Top Things to Do in Scotland

Top Things to Do in Scotland

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Wonderful Scotland is a magical place which helped to shape the world. Just think of all the amazing things that came from Scotland, such as democracy, television, Scottish terriers...

 ...penicillin, golf, telephones, color photography, David Tennant, Scottish folds, Harry Potter, whiskey, and countless other things making life such an incredible adventure. And even though it has given so much already, it just can’t stop offering. The country prides itself on wondrous sights, breathtaking landscapes, and amazing people, promising to turn any Scotland tour into a journey of a lifetime.

Top Scotland's Cities to Visit: Edinburgh & Glasgow

It's really hard to decide which of these two cities of Scotland to list first. Anyone who has ever been to this UK gem knows that the rivalry between the towns is almost as serious as the one between Sherlock Holmes and Professor Moriarty or Coca-Cola and Pepsi. Both Scottish cities are just as incredible as they are different. It seems that the only thing Edinburgh and Glasgow have in common is the unconditional pride of their citizens.

Edinburgh City Panorama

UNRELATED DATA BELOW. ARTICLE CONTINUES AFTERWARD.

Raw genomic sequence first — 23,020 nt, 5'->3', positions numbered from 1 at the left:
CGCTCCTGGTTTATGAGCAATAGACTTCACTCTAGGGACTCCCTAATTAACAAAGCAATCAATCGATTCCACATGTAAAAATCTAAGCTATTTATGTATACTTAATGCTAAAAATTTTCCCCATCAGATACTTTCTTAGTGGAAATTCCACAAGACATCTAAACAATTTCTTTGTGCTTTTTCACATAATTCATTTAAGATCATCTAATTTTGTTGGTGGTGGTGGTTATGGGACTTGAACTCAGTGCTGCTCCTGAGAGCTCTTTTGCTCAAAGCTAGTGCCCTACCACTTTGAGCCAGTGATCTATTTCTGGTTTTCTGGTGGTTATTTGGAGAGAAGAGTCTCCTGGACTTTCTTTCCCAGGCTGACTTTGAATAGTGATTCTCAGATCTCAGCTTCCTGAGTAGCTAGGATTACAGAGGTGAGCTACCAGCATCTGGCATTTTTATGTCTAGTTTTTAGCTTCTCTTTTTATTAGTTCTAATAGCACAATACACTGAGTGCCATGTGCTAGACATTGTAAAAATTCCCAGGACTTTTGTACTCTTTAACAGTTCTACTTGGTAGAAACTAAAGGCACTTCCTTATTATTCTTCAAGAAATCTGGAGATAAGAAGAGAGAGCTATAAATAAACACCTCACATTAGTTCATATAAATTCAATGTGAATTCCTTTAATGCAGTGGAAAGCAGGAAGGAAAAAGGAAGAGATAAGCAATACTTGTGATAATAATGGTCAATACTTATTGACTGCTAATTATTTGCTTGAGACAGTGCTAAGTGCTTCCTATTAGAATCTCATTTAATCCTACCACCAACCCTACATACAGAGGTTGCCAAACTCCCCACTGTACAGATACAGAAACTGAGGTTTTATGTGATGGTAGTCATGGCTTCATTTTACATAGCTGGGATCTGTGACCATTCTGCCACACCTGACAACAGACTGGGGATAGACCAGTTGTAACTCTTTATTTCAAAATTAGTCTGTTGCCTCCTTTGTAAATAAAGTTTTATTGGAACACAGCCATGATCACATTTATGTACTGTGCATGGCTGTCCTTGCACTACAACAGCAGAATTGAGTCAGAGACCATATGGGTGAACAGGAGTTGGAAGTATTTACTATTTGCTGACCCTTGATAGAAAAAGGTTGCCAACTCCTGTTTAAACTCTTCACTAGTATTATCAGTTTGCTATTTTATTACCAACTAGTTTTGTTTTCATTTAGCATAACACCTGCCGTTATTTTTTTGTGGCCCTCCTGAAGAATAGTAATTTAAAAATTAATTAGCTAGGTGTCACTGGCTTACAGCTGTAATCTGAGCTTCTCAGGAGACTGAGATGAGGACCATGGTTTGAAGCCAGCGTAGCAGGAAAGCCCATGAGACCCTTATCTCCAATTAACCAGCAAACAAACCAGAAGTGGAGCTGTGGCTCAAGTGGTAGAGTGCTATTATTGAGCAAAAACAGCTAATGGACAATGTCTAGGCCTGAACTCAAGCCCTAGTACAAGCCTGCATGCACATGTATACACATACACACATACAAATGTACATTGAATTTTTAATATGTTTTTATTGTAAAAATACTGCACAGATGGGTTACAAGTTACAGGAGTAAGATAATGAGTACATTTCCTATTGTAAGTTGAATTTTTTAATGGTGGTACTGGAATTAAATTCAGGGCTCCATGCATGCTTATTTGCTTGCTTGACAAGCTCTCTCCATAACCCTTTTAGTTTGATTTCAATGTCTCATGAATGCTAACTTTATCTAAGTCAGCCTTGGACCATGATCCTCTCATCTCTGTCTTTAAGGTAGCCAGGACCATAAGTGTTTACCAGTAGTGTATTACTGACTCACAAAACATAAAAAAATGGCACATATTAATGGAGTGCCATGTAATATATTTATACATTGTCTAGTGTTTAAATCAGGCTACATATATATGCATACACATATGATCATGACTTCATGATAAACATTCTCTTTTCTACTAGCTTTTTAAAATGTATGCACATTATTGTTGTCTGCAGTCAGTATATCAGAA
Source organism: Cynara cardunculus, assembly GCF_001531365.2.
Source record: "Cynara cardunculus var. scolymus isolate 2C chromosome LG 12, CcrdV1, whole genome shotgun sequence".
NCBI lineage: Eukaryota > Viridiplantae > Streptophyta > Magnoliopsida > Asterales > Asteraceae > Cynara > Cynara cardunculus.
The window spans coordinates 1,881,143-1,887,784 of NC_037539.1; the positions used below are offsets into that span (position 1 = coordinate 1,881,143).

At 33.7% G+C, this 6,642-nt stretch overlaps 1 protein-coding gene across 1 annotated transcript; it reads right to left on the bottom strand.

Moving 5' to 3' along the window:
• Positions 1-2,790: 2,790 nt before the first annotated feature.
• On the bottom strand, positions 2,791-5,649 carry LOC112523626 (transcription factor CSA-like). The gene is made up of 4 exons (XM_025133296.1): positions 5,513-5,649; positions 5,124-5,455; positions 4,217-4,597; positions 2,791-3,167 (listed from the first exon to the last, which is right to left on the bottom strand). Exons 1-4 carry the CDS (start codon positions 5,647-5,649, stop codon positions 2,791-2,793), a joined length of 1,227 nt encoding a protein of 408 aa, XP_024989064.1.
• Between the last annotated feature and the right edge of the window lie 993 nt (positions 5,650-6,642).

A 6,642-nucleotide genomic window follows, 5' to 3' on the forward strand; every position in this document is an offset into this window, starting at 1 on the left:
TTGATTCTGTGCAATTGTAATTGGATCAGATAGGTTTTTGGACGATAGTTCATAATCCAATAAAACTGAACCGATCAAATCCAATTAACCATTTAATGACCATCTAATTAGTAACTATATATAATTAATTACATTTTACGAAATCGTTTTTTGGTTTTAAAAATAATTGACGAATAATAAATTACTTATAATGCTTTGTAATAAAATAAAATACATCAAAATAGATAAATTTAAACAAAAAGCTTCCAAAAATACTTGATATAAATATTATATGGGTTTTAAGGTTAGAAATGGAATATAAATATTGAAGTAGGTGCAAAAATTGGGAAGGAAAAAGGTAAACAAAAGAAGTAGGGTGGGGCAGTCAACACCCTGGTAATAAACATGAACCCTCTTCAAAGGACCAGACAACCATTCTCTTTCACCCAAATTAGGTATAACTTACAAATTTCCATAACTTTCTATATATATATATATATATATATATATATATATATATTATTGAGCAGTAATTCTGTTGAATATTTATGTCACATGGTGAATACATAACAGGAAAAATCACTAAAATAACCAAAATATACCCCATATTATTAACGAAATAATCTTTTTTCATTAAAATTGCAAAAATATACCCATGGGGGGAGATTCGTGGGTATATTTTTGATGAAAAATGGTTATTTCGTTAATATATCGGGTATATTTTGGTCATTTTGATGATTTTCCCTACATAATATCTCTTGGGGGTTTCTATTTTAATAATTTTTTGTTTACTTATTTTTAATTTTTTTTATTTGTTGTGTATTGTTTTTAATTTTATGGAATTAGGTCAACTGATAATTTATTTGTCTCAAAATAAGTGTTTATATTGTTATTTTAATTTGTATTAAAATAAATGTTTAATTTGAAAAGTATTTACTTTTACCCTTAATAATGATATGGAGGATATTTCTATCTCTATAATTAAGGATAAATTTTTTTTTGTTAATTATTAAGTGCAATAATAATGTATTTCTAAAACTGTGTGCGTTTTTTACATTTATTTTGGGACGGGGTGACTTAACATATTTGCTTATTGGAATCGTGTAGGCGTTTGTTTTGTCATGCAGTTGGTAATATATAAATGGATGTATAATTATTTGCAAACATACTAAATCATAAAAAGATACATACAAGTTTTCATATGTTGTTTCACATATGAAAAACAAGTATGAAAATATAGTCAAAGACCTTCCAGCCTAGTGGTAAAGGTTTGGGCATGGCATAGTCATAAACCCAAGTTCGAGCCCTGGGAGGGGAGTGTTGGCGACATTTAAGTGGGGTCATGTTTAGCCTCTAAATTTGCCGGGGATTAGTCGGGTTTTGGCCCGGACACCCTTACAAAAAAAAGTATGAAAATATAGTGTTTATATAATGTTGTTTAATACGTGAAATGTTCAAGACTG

You can think of them as two competing sisters. Edinburgh is like an older, wiser sibling, respecting traditions, and the family name. It's one of the most picturesque places in the world, looking like it escaped from an old postcard. The sophisticated capital of Scotland is a great place to explore the history of the country, visiting the magnificent Edinburgh Castle, the National Museum of Scotland, St. Giles Cathedral or just taking a stroll along the Royal Mile, a charming medieval street full of cozy shops, inspiring exhibitions, and fascinating museums.If you want to know more about unforgettable day trips from Edinburgh, check out Triptile blog post. For those looking to extend their Scottish journey, the Edinburgh to London train offers a swift and scenic transition to England's capital, blending the charm of Edinburgh with the bustling energy of London.